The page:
For the most part, recent changes in U.S. passport requirements have not affected travelers’ habits or choice of destinations, according to a survey of 2,757 adults in the United States sponsored by Expedia.com and conducted this past December by Harris Interactive.
Among a number of findings in the Expedia Travel Trendwatch:
* The survey found that about three-quarters (74 percent) of U.S. adults are equally (68 percent) or even more likely (6 percent) to travel to Canada, Mexico, Central America, South America and the Caribbean, the areas affected by the new regulations, as they were before passports were required.
* The weakened U.S. dollar is a relatively small concern to those considering international travel.
Other trends Expedia analysts noted:
* Airlines are continuing to raise fares, despite declining fuel prices.
* Unseasonably warm temperatures in much of the United States earlier this winter could result in deeper discounts this spring in warm-weather destinations such as Florida and the Caribbean, which missed the winter business.
Confused about spa etiquette? Help is at hand: The International Spa As-so-ciation has created a code of conduct for both providers and consumers of spa services. The code can be accessed at ISPA’s website (www.experienceispa.com/ISPA/Education/Resources/Code+of+Conduct.htm). It encourages guests to be communicative about their preferences, health issues and problems with treatments. Member spas are required to provide a clean, safe and comfortable environment, and to treat spa-goers with respect.
Hotel chains, restaurants and even municipalities have recently banned trans fats from their menus, and now two cruise lines, Crystal Cruises and Royal Caribbean International, have climbed aboard the bandwagon.
In late January, Crystal Cruises removed trans fats from the galleys on its two ships, and chefs aboard the vessels have replaced all trans-fat oils with trans-fat-free oils. In addition, changes have been incorporated across the ships’ menus and restaurants, from french fries to salad dressings.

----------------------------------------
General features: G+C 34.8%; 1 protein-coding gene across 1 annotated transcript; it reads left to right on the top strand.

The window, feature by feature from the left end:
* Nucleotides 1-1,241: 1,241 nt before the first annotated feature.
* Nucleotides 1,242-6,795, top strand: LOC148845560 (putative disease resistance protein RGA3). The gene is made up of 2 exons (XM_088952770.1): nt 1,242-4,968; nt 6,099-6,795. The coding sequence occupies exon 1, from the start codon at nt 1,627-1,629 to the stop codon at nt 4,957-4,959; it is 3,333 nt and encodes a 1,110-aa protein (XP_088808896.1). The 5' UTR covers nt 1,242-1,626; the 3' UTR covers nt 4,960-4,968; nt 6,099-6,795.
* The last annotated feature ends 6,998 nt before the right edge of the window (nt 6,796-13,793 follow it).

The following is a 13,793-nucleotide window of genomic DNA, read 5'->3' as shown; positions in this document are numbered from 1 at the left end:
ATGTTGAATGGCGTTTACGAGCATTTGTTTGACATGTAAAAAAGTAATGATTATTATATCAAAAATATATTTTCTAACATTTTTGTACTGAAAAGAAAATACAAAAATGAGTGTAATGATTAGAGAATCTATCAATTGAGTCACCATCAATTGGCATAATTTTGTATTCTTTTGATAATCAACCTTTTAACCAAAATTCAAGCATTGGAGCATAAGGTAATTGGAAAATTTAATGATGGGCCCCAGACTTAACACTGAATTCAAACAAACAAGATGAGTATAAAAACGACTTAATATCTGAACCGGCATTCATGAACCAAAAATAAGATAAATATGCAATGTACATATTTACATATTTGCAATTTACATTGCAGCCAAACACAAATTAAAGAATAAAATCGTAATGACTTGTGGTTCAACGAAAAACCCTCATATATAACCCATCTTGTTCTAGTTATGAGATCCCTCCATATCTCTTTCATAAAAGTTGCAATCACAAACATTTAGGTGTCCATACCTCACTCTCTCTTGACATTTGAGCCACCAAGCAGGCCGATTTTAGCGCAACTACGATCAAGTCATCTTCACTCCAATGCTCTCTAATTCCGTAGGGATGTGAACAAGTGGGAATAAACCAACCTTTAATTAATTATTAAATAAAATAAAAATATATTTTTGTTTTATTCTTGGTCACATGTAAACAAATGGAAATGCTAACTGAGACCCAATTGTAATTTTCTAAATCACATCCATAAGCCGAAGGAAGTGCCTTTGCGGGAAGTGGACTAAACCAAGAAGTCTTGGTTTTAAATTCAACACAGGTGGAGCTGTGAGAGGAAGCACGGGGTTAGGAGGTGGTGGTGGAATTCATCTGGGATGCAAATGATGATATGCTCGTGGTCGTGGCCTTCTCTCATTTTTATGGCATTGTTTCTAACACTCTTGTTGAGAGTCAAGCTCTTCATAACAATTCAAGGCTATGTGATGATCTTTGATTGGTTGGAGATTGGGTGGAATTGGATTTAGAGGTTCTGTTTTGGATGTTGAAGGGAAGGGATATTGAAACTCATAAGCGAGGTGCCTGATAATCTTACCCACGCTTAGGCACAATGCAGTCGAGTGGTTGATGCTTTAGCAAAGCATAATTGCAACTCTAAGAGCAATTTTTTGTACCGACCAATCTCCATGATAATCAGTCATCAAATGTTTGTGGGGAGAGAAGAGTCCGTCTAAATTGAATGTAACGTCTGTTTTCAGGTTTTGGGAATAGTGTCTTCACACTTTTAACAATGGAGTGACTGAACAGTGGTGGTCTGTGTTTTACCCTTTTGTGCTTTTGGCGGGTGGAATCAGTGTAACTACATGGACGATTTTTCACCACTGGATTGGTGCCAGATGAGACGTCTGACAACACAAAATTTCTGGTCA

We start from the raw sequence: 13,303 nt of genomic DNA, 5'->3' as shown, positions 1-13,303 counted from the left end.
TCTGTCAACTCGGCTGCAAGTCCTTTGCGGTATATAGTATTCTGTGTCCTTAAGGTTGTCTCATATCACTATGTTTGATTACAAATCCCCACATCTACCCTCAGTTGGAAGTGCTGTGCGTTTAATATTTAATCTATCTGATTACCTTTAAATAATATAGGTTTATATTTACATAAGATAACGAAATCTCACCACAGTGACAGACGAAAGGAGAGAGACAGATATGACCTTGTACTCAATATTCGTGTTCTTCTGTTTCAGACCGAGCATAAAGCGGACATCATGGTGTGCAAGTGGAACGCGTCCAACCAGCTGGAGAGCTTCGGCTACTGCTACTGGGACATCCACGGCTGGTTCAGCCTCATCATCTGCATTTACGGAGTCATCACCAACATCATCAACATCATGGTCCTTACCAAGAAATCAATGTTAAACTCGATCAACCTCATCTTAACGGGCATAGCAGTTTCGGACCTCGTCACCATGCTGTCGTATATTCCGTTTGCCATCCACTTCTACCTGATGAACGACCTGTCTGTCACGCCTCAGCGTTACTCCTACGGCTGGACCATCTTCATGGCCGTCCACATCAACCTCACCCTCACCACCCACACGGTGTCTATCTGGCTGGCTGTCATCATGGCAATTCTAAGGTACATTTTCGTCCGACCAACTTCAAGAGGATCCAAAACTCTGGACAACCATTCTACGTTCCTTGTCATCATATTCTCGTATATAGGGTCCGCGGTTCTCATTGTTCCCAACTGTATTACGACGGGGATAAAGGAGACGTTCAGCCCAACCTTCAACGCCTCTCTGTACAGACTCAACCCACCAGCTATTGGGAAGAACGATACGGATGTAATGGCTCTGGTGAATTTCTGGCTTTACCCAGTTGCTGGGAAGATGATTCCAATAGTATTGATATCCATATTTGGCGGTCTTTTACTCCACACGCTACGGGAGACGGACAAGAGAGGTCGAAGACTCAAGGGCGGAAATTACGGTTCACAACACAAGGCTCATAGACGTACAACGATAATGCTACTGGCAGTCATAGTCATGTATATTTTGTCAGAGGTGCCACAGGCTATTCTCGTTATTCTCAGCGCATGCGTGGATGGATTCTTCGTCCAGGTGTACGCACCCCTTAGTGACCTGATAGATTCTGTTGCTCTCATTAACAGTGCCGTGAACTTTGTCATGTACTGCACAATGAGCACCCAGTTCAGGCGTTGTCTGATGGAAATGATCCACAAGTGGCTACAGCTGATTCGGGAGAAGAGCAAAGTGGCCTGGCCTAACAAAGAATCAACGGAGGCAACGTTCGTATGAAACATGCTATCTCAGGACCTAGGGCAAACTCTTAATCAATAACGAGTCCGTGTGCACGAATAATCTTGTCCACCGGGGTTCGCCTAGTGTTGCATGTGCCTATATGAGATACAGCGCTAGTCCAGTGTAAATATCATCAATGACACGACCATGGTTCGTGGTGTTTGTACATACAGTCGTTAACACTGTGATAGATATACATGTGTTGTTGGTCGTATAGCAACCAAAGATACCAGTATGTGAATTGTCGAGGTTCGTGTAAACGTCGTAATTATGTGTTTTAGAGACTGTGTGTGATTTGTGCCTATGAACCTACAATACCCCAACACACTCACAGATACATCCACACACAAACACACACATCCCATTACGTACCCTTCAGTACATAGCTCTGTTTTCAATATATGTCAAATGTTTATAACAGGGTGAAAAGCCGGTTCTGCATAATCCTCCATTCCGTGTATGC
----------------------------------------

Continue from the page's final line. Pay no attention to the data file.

Crystal said its crew galleys are now trans-fat-free as well, and the cruise line plans to offer its crew more fresh fruits and vegetables and whole grains, as well as crew-only wellness classes and sporting activities.
As of this month, Royal Caribbean International has banned trans fats from its entire fleet of 20 ships, implementing the move in stages. As a first step, trans-fat-free frying oil has replaced the oil traditionally used in food preparation.
In addition, a new selection of trans-fat-free options has been introduced to Royal Caribbean’s menus. Moreover, a spokesperson for the cruise line said Royal Caribbean has committed to work with its food suppliers to eliminate all trans-fat items by the end of this year.
Security Fast Track
For travelers who want to cut down on their wait in airport security lines, Clear Registered Traveler operates private security lanes for its members at New York’s JFK Terminal 7. The service also is available in the Cincinnati, Indianapolis, Orlando and San Jose (Calif.) international airports.
CRT is scheduled to launch a new Registered Traveler lane this month at Newark (N.J.) Liberty International Air-port’s Terminal 2, which serves Virgin Atlantic Airways, and another such express lane is due to begin operation at JFK’s Terminal 1 later this year.
To register for the service, which costs $99.95 annually, sign up at flyclear.com; enrollment stations also are available at the airports listed above.